Newt Gingrich's likelihood of winning the Republican nomination plummeted in the prediction markets from nearly 40 percent midday on Tuesday to about 20 percent midday on Thursday, holding at 19.6 percent as of this writing. Gingrich still has a large lead in Real Clear Politics' aggregated trend of national Republican polls with 33.2 percentage points to 22.7 percentage points for Mitt Romney and 10.0 percentage points for Ron Paul. Gingrich's abrupt drop in the prediction markets is all about concerns over his strength in Iowa.
The Iowa Caucus has fallen back into a dead heat. A PPP poll, released on Tuesday, gives Gingrich a slim 1 percentage point lead over Ron Paul, and a Rasmussen poll released Thursday gives Romney a 1 percentage point lead over Gingrich. Both results fall within the margin of error.
The chart shows, side by side, Gingrich's likelihood of winning (1) the Republican nomination, and (2) the Iowa Caucus. As you can see, his prospects nationally are intimately tied to his showing in Iowa. As his lead in Iowa collapsed following the PPP poll, his national strength waned in near lock step.
If Gingrich loses Iowa to Paul, Paul is highly likely to become the anyone-but-Romney candidate. The media, money, and, consequently, support would drain out of Gingrich's campaign. He does not have the money or ground game to run a longshot campaign if he loses Iowa.
If he loses Iowa to Romney, his likelihood of victory in the Republican nomination becomes extremely small. Romney's already commanding 77.4 percent chance of winning New Hampshire would, if anything, rise. And should Romney win both Iowa and New Hampshire, there's a good chance he would cruise to a quick victory. There is a possible outcome where Gingrich emerges from a loss in Iowa as a much weaker anyone-but-Romney candidate, but more likely Jon Huntsman or Paul would fill that role if Romney doesn't sweep.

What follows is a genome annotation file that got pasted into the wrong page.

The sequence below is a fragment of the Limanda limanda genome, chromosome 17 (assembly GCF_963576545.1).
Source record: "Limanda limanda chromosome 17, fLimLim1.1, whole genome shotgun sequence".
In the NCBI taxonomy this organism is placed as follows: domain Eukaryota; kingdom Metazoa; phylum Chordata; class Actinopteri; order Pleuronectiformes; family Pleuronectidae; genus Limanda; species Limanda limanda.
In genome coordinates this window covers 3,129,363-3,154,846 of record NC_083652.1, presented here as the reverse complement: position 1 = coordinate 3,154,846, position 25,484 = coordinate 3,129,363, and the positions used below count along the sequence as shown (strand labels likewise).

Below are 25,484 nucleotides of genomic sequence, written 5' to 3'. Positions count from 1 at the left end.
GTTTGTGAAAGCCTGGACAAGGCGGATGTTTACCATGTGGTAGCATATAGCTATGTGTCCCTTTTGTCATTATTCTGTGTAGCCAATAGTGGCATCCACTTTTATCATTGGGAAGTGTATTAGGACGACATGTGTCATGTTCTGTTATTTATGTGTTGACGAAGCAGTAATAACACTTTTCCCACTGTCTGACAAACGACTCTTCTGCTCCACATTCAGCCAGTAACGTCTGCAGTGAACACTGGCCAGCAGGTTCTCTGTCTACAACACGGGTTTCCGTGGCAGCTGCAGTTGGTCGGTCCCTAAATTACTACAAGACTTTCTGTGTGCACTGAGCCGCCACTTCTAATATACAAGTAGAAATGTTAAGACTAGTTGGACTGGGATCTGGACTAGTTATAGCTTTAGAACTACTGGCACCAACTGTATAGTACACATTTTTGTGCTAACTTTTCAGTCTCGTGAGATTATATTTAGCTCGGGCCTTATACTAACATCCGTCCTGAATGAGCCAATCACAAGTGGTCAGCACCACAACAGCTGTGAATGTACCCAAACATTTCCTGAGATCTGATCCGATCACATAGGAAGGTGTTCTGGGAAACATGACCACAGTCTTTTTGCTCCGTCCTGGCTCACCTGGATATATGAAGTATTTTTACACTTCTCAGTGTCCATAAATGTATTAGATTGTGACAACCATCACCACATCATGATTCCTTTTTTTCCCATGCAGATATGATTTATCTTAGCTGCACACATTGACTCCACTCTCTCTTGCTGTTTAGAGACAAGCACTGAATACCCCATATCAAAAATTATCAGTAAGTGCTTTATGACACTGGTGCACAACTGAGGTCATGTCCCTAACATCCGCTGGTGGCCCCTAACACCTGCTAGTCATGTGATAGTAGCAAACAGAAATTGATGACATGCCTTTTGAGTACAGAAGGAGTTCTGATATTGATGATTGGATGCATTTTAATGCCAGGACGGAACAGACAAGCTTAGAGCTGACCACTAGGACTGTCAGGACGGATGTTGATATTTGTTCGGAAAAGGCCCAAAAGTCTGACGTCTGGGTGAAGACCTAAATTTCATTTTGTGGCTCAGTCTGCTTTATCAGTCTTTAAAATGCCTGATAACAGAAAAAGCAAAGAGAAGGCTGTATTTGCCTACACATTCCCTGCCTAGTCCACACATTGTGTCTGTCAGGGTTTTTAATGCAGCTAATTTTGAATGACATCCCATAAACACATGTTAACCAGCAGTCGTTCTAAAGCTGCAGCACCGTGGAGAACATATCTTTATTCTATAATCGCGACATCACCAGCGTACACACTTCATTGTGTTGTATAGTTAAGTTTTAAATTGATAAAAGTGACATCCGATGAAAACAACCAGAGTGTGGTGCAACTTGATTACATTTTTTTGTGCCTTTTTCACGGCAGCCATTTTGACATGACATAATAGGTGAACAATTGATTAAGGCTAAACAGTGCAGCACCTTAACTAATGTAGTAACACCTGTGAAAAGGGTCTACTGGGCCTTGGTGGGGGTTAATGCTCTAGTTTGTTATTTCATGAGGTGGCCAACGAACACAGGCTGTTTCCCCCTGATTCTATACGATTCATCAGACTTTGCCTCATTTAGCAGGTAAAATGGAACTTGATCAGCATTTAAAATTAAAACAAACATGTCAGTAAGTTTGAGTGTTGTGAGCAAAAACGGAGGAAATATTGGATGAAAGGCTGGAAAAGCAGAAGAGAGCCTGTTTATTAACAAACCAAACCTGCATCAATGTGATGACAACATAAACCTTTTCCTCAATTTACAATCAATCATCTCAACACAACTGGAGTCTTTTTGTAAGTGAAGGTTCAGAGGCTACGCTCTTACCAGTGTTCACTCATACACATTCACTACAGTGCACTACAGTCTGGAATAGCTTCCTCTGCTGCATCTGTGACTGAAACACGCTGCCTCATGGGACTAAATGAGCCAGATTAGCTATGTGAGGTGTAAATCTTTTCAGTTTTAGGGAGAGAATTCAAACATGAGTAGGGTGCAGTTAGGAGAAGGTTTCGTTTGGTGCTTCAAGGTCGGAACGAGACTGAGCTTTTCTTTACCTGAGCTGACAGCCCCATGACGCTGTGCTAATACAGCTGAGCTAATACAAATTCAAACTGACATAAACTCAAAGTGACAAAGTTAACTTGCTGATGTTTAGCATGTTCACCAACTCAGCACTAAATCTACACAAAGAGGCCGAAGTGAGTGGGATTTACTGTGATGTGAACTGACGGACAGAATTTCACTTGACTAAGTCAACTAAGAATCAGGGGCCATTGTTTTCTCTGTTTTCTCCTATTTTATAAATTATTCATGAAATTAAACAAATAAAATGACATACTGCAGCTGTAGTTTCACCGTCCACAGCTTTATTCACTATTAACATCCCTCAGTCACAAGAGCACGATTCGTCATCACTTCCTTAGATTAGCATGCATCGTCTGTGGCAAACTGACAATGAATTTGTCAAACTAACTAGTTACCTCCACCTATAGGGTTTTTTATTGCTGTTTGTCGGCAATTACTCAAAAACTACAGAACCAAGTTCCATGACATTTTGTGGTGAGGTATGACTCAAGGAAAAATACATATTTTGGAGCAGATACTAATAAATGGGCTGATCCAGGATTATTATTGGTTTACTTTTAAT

Thus, almost all of Gingrich's current 19.6 percentage point chance of winning the nomination is predicated on his first winning in the Hawkeye state. If he does reverse his slide and hold on to win Iowa, I conclude from prediction market data that he has a 2 in 3 likelihood of winning the Republican nomination. This 2 in 3 likelihood has remained fairly consistent over time. Thus, as his likelihood of wining Iowa has fallen to 29.4 percent, his likelihood of winning the Republican nomination has fallen to 19.6 percent.
Last night's debate had little influence on the race. In the interest of full disclosure, I was traveling to an academic conference and did not get to watch it. But that gives me the perspective of the vast majority of the Republican electorate that learns about debates through the lens of the media. The media reports indicate that Gingrich, under heavy attack particularly from Michele Bachmann, did a decent job in holding his composure and his position. That is seen in the prediction markets' muted response following the debate.
Yet, in declaring Romney the clear frontrunner once again, the prediction market had already spoken before the debate. Follow along on PredictWise for real-time likelihoods of the Republican nomination and the individual Republican primaries.
David Rothschild is an economist at Yahoo! Research. He has a Ph.D. in applied economics from the Wharton School of Business at the University of Pennsylvania. His dissertation is in creating aggregated forecasts from individual-level information. Follow him on Twitter @DavMicRot and email him at firstname.lastname@example.org.
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